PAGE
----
Kaiser workers postpone strike after news of CEO's death

About 4,000 psychologists, mental health therapists and other medical professionals at Oakland, Calif.-based Kaiser Permanente have postponed a five-day strike after the death of Kaiser Chairman and CEO Bernard J. Tyson, the union that represents them announced.

Kaiser confirmed that Mr. Tyson, 60, died in his sleep Nov 10. 

"On behalf of our board of directors, employees and physicians, we extend our deepest sympathies to Bernard's family during this very difficult time," Kaiser said in a statement obtained by The Sacramento Bee. "We all will miss his tremendous presence in our lives." 

Members of the National Union of Healthcare Workers had planned to strike from Nov. 11 to Nov. 15 at more than 100 Kaiser clinics and medical facilities in California. 

But after learning of Mr. Tyson's death, union leaders voted to postpone the strike, the union said in a news release. A new strike date has not been scheduled.

"We offer our condolences to Bernard's family, friends and colleagues," union  president Sal Rosselli said. "Our members dedicate their lives to helping people through tragedy and trauma, and they understood that a strike would not be appropriate during this period of mourning and reflection."

Union members have been calling on Kaiser to reduce patient wait times for therapy appointments and protested what they called barriers to mental health access.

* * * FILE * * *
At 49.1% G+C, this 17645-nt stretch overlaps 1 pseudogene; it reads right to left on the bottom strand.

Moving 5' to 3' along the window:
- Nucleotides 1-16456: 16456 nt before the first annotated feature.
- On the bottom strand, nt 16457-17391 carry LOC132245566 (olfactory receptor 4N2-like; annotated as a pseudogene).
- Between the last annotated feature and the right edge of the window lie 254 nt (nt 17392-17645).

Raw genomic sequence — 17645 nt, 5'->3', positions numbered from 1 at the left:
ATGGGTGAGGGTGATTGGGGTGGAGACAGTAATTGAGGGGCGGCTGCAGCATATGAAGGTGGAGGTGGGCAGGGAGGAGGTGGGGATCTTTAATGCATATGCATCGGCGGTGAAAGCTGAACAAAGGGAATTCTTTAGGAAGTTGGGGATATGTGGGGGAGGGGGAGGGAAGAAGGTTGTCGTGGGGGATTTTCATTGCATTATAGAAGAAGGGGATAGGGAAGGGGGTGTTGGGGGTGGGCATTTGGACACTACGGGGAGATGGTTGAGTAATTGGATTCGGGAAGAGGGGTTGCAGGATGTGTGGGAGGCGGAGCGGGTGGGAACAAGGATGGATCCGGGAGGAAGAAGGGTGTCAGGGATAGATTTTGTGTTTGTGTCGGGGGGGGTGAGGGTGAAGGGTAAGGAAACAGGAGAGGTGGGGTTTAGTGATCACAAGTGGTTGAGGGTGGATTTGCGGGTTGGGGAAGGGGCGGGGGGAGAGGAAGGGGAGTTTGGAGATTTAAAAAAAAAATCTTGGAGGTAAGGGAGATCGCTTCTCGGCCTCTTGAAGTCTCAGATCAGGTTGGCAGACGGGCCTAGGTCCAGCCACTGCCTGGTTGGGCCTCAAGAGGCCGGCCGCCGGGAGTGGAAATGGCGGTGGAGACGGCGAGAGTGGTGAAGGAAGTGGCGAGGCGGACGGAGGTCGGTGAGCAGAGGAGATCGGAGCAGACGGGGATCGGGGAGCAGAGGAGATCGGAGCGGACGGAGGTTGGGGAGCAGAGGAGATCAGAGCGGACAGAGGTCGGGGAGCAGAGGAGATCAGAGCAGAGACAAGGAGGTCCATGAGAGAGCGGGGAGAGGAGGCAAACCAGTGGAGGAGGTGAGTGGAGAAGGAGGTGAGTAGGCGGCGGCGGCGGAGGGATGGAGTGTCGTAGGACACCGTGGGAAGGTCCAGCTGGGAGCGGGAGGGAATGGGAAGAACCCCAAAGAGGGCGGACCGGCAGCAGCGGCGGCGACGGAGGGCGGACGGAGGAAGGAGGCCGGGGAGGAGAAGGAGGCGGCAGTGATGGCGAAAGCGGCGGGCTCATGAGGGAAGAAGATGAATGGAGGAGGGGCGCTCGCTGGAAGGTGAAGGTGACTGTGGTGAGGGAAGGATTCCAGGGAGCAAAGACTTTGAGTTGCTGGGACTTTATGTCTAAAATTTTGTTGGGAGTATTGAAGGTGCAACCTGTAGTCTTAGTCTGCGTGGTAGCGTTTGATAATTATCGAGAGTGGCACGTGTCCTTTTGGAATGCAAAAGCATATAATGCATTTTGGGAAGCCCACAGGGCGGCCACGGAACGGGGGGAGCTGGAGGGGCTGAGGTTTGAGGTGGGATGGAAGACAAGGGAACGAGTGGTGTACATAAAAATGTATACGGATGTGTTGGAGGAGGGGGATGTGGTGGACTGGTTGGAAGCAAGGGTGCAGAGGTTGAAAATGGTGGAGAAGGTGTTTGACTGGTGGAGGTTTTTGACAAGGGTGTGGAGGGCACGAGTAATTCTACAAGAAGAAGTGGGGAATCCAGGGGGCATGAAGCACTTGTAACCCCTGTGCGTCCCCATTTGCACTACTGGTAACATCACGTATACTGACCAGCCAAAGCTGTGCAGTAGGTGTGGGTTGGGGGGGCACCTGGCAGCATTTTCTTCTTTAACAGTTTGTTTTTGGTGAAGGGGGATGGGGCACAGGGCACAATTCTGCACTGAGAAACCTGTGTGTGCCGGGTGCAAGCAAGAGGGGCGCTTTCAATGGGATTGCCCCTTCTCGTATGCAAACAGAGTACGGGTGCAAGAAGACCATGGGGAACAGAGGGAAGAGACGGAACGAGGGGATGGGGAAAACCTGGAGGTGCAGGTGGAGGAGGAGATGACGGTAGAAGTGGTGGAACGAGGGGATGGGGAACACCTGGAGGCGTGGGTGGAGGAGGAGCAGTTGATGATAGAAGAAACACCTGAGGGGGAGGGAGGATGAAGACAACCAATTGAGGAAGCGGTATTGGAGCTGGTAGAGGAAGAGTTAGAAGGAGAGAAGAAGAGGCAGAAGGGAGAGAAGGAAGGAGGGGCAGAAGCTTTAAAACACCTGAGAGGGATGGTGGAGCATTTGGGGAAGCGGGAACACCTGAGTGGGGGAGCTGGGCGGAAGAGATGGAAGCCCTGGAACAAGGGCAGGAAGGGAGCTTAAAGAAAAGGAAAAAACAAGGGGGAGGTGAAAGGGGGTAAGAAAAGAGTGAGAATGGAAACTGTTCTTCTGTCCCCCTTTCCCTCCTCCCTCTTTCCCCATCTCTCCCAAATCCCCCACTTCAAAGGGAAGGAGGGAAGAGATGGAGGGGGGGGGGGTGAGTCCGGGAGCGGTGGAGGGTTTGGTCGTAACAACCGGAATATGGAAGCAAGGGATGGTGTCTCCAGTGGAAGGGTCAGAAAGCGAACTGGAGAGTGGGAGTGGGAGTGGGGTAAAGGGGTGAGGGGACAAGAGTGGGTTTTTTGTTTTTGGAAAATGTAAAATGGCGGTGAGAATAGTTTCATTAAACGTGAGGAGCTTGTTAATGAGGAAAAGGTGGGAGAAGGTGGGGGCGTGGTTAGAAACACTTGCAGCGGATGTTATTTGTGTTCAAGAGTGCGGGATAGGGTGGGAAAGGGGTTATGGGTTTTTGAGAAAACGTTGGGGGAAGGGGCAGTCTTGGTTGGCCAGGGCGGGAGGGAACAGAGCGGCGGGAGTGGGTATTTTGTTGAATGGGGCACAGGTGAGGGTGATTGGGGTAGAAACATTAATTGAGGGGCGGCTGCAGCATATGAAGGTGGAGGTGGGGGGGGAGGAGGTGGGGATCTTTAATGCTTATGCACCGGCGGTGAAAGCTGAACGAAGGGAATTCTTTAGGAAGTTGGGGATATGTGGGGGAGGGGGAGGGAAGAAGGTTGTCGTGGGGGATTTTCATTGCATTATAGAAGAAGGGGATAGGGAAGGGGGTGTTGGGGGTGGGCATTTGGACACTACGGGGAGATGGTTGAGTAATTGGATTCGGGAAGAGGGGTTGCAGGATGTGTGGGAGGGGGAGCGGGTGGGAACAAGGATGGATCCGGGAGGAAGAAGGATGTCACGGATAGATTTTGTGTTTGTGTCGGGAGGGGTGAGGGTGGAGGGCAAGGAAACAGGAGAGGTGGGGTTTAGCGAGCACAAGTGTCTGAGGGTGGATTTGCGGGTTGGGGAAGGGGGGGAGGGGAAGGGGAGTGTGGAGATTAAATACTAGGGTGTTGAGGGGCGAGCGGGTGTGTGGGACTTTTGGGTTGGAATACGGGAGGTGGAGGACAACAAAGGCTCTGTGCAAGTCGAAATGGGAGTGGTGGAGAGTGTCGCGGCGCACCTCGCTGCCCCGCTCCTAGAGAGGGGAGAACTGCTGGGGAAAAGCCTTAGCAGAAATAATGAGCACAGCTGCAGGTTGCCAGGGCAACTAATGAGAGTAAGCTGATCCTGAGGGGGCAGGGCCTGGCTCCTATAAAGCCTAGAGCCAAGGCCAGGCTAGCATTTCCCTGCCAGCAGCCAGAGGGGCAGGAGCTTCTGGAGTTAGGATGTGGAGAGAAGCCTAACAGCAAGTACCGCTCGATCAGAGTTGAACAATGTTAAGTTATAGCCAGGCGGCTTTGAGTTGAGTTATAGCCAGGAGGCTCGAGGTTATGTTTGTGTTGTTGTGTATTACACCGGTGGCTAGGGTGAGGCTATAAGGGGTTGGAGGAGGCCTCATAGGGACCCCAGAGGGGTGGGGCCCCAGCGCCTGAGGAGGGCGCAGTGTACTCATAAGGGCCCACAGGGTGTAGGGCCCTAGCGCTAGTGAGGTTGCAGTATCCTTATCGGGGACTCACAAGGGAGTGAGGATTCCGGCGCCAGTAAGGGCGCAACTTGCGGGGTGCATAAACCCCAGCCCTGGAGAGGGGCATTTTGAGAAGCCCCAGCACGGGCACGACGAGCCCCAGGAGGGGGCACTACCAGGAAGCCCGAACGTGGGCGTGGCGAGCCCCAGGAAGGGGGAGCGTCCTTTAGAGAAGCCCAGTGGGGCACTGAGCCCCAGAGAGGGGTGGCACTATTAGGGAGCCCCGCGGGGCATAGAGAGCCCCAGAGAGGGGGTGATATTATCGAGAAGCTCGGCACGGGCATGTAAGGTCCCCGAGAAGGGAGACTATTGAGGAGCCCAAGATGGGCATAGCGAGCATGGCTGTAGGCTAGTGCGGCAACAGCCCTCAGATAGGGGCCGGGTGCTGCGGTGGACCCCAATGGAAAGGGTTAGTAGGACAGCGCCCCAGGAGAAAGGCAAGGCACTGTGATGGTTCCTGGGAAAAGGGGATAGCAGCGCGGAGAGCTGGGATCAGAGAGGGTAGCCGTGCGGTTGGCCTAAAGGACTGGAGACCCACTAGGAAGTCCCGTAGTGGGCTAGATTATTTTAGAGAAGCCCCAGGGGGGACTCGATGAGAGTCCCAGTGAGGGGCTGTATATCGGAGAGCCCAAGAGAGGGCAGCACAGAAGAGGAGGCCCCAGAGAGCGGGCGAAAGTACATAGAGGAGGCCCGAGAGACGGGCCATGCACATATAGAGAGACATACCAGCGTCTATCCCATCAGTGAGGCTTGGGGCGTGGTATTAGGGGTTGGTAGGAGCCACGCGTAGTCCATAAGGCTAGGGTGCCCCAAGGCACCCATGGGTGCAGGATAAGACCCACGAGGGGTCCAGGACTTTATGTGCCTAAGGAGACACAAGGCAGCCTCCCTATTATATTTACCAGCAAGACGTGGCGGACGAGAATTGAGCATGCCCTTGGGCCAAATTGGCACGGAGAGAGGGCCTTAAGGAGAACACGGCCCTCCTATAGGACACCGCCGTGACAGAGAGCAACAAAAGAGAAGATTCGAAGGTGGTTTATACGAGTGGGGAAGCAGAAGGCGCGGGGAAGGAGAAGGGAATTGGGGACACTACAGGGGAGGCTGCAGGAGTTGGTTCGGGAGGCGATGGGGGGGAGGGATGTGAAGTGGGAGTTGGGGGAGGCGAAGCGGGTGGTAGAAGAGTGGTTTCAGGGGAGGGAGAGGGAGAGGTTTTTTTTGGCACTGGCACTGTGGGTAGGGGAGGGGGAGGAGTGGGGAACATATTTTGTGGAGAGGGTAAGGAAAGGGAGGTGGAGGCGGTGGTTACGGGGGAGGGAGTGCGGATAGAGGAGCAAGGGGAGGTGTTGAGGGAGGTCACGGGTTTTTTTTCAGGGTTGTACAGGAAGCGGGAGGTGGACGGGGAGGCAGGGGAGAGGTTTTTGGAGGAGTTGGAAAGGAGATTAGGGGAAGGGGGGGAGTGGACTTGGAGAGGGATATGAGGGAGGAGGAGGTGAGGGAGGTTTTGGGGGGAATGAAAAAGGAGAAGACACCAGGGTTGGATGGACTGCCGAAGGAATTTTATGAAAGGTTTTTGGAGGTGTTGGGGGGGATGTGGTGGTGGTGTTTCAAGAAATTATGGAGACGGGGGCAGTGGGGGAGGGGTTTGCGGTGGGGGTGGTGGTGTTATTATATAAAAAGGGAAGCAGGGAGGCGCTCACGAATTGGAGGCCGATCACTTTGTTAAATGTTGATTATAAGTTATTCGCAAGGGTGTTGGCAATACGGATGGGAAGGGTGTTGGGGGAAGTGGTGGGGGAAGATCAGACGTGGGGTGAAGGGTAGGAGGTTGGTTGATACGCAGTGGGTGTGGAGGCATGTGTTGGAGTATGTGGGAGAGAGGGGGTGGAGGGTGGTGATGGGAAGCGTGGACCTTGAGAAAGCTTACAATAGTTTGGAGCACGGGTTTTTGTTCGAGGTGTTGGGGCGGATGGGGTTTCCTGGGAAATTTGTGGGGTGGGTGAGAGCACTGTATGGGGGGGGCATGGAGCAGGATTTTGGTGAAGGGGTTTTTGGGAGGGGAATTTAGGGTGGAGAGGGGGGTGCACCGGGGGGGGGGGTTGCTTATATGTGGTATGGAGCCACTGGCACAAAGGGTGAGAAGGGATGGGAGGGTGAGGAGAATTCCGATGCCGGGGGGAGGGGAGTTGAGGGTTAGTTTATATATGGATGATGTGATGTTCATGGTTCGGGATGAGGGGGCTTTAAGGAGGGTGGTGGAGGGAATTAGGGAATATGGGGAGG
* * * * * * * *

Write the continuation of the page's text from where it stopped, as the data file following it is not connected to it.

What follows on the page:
Kaiser officials have countered that the company's behavioral and mental healthcare received a five-star rating from the state's Office of the Patient Advocate for overall effectiveness and quality of care, the Bee reported, citing an announcement from Kaiser. 

John Nelson, vice president of communications at Kaiser, said last month that the system offers generous wages and benefits and has invested in expanding the mental health workforce.

The union said it remains ready to resume negotiations with Kaiser "to discuss their proposals for improving access to mental healthcare and boosting the recruitment and retention of clinicians by providing them with the same retirement and health benefits that Kaiser has agreed to give 140,000 other employees in contracts settled over the past year."

Kaiser and the union have been working on a contract for about a year. 

 

More articles on human resources:
Strike averted at Chicago's Mount Sinai, Schwab Rehabilitation hospitals
Hospitals and unions: 4 recent conflicts, agreements
Kaiser Permanente mental health clinicians prepare for 5-day walkout 

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